HER2 Biomarker Testing in Breast and Gastrointestinal Cancers: The Role of the Pathologist - Episode 3
Aatur D. Singhi, MD, PhD, discusses the importance of facilitating multidisciplinary conversations that include pathologists in cancer care.
Aatur D. Singhi, MD, PhD, surgical pathologist, associate professor of pathology, member, Divisions of Anatomic Pathology and Molecular Genomic Pathology, director, coordinator, Anatomic Pathology Research, director, University of Pittsburgh Medical Center (UPMC) Developmental Laboratory, Department of Pathology, UPMC, discusses the importance of facilitating multidisciplinary conversations that include pathologists in cancer care.
How to best facilitate communication between different subspecialities of cancer care is an evolving topic, particularly during the COVID-19 pandemic, Singhi says. However, it ultimately requires significant communication that can be started in tumor boards. Tumor boards allow for specialists from medical oncology, pathology, radiology, pain management, and others to interact and discuss the patient’s care, Singhi says.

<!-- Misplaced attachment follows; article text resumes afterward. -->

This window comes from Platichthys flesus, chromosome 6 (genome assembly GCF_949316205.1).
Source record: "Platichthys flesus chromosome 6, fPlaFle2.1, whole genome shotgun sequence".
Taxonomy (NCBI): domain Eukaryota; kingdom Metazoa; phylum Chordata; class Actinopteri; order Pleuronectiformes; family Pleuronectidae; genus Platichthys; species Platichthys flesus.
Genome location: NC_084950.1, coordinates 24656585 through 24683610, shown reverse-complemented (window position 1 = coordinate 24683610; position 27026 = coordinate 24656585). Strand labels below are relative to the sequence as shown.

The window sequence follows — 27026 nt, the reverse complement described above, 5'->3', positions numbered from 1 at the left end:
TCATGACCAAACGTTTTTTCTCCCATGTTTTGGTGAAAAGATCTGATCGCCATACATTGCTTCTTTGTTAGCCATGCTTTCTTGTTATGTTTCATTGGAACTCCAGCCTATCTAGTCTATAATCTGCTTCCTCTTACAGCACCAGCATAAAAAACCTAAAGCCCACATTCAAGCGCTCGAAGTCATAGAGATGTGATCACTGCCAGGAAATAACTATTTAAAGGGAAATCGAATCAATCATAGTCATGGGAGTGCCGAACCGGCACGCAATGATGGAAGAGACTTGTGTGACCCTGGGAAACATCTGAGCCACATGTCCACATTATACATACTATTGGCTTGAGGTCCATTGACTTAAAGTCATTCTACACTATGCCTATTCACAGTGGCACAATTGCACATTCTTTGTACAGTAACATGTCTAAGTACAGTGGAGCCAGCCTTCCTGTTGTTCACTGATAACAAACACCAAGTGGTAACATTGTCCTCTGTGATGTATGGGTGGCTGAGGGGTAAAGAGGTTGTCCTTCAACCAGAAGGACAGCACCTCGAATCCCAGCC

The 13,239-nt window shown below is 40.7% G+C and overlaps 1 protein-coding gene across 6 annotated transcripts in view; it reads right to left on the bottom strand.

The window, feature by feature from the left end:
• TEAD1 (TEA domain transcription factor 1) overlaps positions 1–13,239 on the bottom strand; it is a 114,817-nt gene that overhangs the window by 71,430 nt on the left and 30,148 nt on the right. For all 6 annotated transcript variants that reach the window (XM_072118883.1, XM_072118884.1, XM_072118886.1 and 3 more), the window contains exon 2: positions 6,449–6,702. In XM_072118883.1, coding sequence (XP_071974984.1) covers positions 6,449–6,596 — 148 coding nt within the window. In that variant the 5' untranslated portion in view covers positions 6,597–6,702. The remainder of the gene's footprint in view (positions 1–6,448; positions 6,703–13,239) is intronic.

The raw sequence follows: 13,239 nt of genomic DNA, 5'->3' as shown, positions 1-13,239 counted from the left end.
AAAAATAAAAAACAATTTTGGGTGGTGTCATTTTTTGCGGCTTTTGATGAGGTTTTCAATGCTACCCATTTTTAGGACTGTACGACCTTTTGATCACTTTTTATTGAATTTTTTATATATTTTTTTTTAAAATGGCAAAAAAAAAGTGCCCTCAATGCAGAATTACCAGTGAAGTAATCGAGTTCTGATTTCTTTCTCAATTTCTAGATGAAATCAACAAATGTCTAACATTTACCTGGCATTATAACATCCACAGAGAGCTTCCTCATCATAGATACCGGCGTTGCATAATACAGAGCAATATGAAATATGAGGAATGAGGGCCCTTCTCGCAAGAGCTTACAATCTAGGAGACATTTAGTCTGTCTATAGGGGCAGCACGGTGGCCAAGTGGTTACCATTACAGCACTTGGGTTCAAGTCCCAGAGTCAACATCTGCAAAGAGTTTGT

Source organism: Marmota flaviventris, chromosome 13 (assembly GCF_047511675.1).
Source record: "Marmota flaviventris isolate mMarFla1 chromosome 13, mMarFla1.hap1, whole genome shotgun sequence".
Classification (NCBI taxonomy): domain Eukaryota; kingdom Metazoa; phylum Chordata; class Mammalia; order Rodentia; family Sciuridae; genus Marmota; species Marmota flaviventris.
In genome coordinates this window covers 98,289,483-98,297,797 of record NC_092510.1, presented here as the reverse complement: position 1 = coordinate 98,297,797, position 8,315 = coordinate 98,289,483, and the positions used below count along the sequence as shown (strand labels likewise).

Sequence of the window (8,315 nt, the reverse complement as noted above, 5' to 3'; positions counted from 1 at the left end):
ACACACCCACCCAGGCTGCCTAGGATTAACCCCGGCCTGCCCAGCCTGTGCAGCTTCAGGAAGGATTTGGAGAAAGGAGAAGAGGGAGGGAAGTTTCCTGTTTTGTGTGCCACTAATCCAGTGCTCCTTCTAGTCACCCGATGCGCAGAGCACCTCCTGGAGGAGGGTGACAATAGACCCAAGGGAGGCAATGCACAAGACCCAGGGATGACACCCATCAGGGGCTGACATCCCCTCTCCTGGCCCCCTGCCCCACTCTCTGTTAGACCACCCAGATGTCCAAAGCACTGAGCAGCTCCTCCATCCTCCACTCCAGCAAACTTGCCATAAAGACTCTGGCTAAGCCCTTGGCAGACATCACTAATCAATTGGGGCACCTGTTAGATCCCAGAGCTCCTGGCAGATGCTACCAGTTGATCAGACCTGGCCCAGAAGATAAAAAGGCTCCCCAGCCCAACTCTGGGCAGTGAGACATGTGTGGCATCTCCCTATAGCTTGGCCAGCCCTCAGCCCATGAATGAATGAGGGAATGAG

With the influx of targeted therapy options, treatment selection should incorporate not only the tumor type the patient has, but their comorbidities as well. For example, a patient with cardiac issues may not be eligible for the treatment at all, Singhi explains. Facilitating those discussions starts in a multidisciplinary tumor board where new data and different perspectives can be weighed against the patient’s individual situation, Singhi concludes.